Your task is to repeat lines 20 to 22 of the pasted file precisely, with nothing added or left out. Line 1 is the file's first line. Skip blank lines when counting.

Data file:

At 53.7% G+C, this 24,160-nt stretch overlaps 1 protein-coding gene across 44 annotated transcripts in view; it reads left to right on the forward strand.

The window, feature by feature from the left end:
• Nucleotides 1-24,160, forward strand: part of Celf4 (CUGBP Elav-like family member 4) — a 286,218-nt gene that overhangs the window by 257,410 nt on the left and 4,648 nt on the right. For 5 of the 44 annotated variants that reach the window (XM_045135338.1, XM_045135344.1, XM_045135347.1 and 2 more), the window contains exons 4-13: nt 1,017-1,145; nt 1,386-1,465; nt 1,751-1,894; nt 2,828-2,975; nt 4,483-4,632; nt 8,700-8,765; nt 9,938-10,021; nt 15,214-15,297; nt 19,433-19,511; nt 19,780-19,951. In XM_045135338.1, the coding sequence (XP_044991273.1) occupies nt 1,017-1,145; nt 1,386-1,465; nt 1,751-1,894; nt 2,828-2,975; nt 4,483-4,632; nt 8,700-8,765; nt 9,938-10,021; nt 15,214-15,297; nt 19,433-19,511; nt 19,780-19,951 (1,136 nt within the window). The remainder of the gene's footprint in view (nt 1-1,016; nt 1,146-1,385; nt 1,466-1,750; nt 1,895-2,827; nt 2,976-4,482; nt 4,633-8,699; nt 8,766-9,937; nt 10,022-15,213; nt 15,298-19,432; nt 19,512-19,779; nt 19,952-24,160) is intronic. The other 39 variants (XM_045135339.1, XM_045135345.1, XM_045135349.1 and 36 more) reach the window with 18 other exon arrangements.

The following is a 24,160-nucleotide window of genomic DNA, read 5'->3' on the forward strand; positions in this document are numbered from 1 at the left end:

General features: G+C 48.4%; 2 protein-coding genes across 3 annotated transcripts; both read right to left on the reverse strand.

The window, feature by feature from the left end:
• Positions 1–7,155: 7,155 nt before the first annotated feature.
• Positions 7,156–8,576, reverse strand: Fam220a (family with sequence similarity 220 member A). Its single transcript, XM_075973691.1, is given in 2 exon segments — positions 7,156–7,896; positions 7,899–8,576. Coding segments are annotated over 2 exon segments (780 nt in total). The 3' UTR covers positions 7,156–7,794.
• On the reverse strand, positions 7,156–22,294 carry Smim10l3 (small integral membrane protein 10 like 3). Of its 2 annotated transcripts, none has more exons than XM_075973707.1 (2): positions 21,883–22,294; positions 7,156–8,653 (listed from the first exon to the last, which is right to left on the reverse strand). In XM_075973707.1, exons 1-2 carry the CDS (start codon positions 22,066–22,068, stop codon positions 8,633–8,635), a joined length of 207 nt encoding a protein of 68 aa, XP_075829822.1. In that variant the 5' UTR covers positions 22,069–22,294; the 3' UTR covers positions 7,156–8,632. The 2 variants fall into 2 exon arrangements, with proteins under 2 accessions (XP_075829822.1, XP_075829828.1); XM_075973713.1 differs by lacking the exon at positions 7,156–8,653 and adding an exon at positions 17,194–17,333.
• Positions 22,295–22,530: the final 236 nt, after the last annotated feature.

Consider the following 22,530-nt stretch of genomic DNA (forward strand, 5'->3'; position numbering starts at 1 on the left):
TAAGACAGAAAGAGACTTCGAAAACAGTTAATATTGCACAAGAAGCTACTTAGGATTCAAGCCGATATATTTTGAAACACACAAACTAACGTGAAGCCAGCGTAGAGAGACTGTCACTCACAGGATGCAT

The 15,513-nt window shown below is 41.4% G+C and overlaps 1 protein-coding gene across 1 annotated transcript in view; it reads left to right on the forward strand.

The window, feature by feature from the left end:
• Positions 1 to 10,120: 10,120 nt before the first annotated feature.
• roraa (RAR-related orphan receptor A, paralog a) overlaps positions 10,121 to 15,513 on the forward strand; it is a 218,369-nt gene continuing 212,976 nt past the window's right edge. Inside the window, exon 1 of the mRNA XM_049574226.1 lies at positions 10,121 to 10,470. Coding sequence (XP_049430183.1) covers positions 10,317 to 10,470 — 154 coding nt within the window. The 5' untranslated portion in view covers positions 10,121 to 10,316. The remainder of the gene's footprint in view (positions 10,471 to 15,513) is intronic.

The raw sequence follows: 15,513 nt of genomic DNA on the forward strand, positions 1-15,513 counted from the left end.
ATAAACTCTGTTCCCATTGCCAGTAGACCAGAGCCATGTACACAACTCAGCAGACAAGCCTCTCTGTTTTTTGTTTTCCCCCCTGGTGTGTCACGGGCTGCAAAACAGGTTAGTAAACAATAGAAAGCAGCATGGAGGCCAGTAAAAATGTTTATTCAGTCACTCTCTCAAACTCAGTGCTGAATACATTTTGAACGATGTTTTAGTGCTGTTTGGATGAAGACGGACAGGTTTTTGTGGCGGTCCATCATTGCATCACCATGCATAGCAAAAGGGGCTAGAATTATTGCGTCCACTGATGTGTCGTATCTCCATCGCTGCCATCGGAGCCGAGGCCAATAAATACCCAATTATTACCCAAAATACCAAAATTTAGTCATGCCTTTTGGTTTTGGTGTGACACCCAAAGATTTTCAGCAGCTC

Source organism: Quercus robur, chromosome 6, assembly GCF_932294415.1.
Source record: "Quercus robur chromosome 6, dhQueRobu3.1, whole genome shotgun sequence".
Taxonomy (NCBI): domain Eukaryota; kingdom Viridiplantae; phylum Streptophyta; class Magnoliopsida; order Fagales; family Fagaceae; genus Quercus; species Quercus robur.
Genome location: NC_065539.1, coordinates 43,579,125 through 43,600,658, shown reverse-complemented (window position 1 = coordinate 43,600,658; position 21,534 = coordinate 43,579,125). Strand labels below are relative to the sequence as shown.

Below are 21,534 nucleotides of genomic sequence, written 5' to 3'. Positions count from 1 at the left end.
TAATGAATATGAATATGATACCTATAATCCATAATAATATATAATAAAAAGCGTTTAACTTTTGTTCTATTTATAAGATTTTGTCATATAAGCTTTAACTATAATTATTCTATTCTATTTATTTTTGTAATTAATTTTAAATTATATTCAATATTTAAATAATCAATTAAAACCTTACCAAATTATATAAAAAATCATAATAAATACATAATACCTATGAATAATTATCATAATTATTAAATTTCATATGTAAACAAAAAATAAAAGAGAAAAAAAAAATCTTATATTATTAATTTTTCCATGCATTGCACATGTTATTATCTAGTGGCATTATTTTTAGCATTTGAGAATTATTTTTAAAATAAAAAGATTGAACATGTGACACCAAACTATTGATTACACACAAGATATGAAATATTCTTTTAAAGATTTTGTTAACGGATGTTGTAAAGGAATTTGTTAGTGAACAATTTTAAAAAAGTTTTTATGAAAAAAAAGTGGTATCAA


Source record: "Quercus robur chromosome 6, dhQueRobu3.1, whole genome shotgun sequence".
Taxonomy (NCBI): domain Eukaryota; kingdom Viridiplantae; phylum Streptophyta; class Magnoliopsida; order Fagales; family Fagaceae; genus Quercus; species Quercus robur.
Genome location: NC_065539.1, coordinates 43,579,125 through 43,600,658, shown reverse-complemented (window position 1 = coordinate 43,600,658; position 21,534 = coordinate 43,579,125). Strand labels below are relative to the sequence as shown.